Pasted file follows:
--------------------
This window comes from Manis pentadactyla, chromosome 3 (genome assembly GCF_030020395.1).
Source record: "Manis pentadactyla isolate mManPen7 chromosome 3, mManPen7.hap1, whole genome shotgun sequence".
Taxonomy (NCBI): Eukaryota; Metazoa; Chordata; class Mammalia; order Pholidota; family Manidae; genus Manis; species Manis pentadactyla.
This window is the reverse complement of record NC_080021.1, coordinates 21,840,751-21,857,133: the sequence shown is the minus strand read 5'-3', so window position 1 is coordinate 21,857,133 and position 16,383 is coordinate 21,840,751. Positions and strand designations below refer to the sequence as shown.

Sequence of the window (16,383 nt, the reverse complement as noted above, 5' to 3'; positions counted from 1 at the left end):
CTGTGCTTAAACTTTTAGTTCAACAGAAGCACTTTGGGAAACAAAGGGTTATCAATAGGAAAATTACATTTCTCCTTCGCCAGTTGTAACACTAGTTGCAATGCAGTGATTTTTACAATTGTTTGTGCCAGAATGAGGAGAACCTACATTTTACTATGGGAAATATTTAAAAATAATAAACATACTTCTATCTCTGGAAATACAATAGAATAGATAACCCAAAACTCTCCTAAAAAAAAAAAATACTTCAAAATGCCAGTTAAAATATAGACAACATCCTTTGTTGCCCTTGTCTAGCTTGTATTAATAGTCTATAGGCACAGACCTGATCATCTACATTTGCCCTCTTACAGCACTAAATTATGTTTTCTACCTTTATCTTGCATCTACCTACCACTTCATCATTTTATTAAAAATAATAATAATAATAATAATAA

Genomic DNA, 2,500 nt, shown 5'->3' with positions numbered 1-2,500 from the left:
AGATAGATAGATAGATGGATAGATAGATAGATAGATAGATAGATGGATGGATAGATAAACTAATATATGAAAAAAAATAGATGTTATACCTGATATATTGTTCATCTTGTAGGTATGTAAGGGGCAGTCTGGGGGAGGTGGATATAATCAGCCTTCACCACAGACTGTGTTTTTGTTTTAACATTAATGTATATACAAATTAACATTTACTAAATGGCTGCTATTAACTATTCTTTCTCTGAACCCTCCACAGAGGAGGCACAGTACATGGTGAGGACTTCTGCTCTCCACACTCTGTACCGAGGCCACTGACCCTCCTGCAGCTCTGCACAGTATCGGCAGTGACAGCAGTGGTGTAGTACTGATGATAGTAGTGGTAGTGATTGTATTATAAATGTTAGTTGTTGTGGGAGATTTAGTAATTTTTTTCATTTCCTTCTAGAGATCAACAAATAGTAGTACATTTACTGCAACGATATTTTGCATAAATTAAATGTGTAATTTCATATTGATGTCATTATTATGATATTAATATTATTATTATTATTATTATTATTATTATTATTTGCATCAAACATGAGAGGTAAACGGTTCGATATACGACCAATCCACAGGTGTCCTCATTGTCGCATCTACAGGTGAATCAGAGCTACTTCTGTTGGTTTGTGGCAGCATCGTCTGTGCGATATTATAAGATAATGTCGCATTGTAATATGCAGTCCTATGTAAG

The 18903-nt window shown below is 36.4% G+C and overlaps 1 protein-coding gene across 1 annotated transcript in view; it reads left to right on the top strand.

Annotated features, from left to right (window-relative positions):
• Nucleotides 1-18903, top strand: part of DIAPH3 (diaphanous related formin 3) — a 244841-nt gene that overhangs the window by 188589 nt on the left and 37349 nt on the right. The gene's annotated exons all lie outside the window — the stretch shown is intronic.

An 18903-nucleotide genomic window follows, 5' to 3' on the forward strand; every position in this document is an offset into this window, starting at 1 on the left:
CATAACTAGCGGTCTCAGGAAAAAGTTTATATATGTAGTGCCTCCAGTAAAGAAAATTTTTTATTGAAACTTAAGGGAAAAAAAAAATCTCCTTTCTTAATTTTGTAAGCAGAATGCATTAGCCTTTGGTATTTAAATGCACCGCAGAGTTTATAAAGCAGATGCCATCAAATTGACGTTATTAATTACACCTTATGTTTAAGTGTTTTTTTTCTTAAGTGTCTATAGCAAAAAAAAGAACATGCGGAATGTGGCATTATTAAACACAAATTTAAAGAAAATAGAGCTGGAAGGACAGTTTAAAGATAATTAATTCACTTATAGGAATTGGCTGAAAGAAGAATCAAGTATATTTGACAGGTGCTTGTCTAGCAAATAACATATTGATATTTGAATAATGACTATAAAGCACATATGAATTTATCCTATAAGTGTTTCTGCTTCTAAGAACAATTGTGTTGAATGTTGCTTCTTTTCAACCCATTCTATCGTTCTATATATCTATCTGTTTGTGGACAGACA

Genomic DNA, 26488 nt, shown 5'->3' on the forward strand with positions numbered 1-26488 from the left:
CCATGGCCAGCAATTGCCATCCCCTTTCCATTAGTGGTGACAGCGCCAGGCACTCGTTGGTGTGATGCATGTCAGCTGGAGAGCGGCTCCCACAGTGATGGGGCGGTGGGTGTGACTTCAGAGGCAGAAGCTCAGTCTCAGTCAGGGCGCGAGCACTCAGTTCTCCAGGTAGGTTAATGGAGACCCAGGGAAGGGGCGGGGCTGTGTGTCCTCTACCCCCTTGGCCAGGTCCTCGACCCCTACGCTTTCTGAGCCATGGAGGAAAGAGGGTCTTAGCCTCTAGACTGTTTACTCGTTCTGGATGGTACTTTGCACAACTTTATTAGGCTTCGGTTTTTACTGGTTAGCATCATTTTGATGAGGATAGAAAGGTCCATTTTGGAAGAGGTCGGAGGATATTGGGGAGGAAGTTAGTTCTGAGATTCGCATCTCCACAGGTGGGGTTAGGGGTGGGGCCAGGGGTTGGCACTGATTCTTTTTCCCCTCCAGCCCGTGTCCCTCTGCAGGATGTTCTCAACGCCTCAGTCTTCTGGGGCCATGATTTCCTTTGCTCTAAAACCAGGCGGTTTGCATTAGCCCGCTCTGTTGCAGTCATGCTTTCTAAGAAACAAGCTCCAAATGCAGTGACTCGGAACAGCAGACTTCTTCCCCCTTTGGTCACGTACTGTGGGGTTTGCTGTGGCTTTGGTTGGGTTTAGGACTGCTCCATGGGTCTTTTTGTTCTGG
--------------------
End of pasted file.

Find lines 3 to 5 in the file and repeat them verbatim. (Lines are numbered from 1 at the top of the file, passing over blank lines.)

Taxonomy (NCBI): Eukaryota; Metazoa; Chordata; class Mammalia; order Pholidota; family Manidae; genus Manis; species Manis pentadactyla.
This window is the reverse complement of record NC_080021.1, coordinates 21,840,751-21,857,133: the sequence shown is the minus strand read 5'-3', so window position 1 is coordinate 21,857,133 and position 16,383 is coordinate 21,840,751. Positions and strand designations below refer to the sequence as shown.

Sequence of the window (16,383 nt, the reverse complement as noted above, 5' to 3'; positions counted from 1 at the left end):